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Curing and Inoculating Smallpox: The Career of Simeon Worlock in Paris, Brittany and Saint-Domingue in the 1770s

Citation

Bennett, M, Curing and Inoculating Smallpox: The Career of Simeon Worlock in Paris, Brittany and Saint-Domingue in the 1770s, French History and Civilization, 7 pp. 27-38. ISSN 1832-9683 (2017) [Refereed Article]


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Abstract

Endemic in Paris and other cities, and epidemic in the countryside once or more a decade, smallpox was a major cause of death and disability in eighteenth-century France. The people who escaped the disease in their youth lived in fear of it as adults. The observation that smallpox survivors were very rarely afflicted a second time, however, raised scope for human agency. From the 1730s, Voltaire and other philosophes urged their fellow countrymen to adopt the English practice of inoculation, a procedure that provided immunity to the disease, though at some risk. In an address to the Academy of Sciences in 1754, Charles-Marie de la Condamine claimed that smallpox, when taken naturally, killed around 1 in 10, but when inoculated, killed only around 1 in 1,000. Condamine argued that since the value of inoculation was a matter of statistics the educated layman was as fit to evaluate it as the physician.1 After a decade of controversy, and a ban on inoculation by the Parlement of Paris in 1763, opinion became more favourable to the practice. An improved mode of inoculation, generally known as the Suttonian method after the English family of surgeons who made it into a successful business, was attracting keen interest across Europe in the late 1760s. In France, members of the ruling class, including ministers like Étienne François, duke of Choiseul and Anne Robert Jacques Turgot, used inoculation in their own families and saw its broader value in terms of a larger and healthier population. Beginning in 1768, English inoculators came to France to ply their trade. By the early 1770s, there were pockets of inoculation activity in Paris and the provinces. The decision of Louis XVI to have himself inoculated in 1774 set the seal of approval on the practice. Though common enough in aristocratic and educated circles, the practice remained limited in scale in most regions. After the turmoil of the French Revolution, there were moves to extend smallpox inoculation (technically, variolation), but after 1800 energy was directed at introducing the new practice of cowpox inoculation (vaccination).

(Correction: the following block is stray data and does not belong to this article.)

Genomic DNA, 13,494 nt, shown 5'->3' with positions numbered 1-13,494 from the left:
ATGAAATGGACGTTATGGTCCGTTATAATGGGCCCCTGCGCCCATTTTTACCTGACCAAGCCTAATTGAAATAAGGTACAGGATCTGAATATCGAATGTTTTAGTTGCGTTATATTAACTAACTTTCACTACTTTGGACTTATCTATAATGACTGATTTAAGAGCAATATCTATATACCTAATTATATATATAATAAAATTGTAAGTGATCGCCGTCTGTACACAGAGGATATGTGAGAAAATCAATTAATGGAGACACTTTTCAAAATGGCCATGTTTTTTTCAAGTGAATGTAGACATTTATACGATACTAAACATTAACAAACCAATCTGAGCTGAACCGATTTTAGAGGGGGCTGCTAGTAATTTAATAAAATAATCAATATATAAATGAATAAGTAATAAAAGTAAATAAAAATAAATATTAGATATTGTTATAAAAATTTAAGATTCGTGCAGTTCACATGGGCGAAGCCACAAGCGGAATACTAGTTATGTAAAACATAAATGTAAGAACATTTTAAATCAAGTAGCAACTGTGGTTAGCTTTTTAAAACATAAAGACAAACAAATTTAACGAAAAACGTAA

Item Details

Item Type:Refereed Article
Keywords:worlock smallpox inoculation medicine France Haiti
Research Division:History and Archaeology
Research Group:Historical Studies
Research Field:European History (excl. British, Classical Greek and Roman)
Objective Division:Cultural Understanding
Objective Group:Understanding Past Societies
Objective Field:Understanding Past Societies not elsewhere classified
Author:Bennett, M (Professor Michael Bennett)
ID Code:122129
Year Published:2017
Deposited By:Office of the School of Humanities
Deposited On:2017-11-02
Last Modified:2017-11-06
Downloads:0

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